NZ Herald 29 Aug 2012
Same sex marriage is not an issue of equality nor the success of any couple’s marriage. It is not about the value or validity of homosexuality. The issue is about the link between the state and marriage in civil society. Who decides what marriage is and what it’s for?
Marriage is neither essentially religious nor a product of tradition. It is not the child of the state.
Neither is marriage what Lynne Featherstone the British Equalities Minister claims. “Marriage is a right of passage for couples who want to show they are in a committed relationship, for people who want to show they have found love and wish to remain together until death do them part.” Her historical vision is limited; her logic is deficient and her fusion of the Anglican Prayer Book with modern idiom disingenuous.
Marriage is the consequence of who we are. We do not make it; it makes us. Marriage would not exist if there were not two complementary sexes. And that’s why it does exist.
We are male and female. In the simple and hopeful business of being alive we have children in a union of consenting responsibility, love and thankfulness.
That some couples decide not to get married does not change the biology. That some cannot have children or decide not to is beside the point.
The so-called conservative case for same-sex marriage favoured by the British Prime Minister (and apparently by our own Prime Minister) tumbles out of a category error. “Marriage is a good thing. It stabilises the lives of those who participate; especially men. Therefore they should be able to marry each other if they are committed.”
But as soon as same-sex marriage is granted, marriage has been changed to something profoundly different; from an institution prior to the state to one determined by the state.
Of course the state has had regulations around marriage for a very long time. But with the advent of same-sex marriage we have given the state a role it never had.
If the state defines marriage the family is no longer an independent institution of civil society declaring daily to the state its limitations. While we are a long way from Stalinism in New Zealand this was the kind of power Stalin wanted.
If the state passes a law that changes the nature of marriage, and consequently family, then every citizen’s liberty is endangered. Why? That area of most intimate human life that was once outside the power of the state to control will be watered down. In becoming the author of marriage the state must eventually erode religious freedom and then freedom of speech.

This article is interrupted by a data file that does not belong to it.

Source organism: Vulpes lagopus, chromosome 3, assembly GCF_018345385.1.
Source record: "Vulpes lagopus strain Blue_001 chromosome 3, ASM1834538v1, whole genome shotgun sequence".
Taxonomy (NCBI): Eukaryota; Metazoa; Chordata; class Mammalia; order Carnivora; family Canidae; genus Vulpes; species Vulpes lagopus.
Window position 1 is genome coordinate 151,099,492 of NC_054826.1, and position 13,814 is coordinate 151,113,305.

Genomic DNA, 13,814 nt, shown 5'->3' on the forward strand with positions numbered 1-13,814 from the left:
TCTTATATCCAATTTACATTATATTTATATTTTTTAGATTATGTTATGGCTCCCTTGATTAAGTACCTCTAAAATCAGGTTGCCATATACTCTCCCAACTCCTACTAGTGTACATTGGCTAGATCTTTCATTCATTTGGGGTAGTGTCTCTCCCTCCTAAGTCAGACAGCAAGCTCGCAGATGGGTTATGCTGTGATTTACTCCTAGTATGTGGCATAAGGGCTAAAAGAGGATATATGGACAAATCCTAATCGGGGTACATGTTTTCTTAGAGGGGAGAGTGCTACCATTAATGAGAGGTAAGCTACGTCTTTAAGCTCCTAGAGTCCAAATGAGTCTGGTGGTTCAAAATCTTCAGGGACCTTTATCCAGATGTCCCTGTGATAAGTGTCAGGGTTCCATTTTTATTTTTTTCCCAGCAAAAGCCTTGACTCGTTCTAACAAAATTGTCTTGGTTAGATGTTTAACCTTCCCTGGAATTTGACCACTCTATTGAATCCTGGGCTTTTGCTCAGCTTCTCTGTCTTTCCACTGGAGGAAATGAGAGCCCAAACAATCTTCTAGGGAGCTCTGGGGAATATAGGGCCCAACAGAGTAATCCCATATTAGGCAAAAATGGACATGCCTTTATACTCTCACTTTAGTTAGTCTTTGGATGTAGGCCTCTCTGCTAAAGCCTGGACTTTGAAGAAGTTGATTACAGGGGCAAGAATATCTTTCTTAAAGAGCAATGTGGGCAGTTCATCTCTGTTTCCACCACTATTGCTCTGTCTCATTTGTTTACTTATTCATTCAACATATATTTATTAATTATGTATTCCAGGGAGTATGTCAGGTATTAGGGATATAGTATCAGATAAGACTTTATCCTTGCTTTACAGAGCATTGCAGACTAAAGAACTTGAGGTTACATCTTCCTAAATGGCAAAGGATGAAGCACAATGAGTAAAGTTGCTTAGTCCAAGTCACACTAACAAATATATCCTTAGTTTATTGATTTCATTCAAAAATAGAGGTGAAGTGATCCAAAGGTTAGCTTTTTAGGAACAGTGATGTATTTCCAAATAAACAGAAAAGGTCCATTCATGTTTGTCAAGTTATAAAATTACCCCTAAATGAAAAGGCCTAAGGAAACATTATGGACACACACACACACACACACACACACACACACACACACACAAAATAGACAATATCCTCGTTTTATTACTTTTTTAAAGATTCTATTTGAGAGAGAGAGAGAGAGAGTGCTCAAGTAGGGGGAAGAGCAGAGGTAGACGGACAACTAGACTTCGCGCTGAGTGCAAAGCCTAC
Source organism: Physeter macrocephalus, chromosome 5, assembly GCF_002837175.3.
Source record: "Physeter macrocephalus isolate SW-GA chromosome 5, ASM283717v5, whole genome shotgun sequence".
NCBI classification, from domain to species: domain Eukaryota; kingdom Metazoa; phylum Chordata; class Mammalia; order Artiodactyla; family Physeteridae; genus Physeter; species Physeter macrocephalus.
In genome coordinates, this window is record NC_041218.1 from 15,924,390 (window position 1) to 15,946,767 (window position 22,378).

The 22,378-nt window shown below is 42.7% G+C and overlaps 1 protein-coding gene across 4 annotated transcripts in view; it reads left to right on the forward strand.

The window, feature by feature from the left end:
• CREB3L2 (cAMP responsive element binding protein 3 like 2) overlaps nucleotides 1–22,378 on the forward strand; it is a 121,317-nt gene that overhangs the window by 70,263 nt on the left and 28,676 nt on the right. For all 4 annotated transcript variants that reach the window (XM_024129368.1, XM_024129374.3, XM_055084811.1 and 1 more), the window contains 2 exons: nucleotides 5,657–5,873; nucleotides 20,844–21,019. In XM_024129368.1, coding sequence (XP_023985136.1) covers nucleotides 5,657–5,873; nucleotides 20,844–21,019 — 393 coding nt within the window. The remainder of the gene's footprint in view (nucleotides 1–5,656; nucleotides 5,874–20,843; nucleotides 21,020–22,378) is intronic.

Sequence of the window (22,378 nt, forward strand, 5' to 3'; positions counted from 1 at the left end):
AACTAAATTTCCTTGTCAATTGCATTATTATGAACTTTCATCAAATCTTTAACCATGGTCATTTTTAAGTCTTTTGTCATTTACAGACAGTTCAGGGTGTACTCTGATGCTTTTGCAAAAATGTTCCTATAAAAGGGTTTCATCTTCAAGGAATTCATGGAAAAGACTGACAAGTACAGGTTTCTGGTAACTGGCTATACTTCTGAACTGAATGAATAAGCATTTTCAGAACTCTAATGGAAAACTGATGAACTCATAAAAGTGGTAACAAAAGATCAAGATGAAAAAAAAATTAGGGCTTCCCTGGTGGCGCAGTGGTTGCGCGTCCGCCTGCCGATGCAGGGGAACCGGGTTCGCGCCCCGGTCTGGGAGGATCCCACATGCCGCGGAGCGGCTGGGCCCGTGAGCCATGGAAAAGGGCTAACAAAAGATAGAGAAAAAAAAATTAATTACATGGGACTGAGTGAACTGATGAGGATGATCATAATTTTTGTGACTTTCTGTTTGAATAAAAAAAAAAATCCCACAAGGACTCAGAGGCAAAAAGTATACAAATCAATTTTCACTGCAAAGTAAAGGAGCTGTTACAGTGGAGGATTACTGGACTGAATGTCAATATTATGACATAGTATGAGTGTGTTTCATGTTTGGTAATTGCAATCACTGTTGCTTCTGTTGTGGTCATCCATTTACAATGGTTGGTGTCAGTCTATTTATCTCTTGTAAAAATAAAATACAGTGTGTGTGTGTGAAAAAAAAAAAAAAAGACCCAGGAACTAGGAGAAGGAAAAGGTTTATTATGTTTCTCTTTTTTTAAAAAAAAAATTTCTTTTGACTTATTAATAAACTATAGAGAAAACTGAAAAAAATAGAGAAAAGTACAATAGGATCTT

The ‘new marriage’ will become an institution that the state must enforce. Any exemption given initially to the church will be temporary and dependent only on threatened moral sensitivities. It will not be enough for the church to be good or even right when all the social forces are moving against it.
Human rights were once seen as a cornerstone of liberty because they were the consequence of a free society aware of state limits. They protected the independent spheres of authority in civil society (marriage, family and religion and others).
If marriage becomes what the state determines citizens will no longer have any legal, or ultimately moral framework independent of the state to argue their case about family form. Families will become what the state decides. In France this is probably the pivotal constitutional issue around which the same sex marriage debate spins.
It is doubtful there is any society known to history or anthropology where social order has not been based on marriage between a man and a woman.
It has always been an historical and universal understanding of a binding contract to enhance social order and encourage responsible child care. Societies that fail to understand this devalue their children. We should know that. We have plenty of evidence.
We have never had such a plethora of data pointing out the fundamental economic, social and psychological benefits of vigorous and enduring married families. Marriage is pivotal to intergenerational order. Without it we have a shambles and increasing poverty.
* Bruce Logan is a former Auckland schoolteacher now living in France.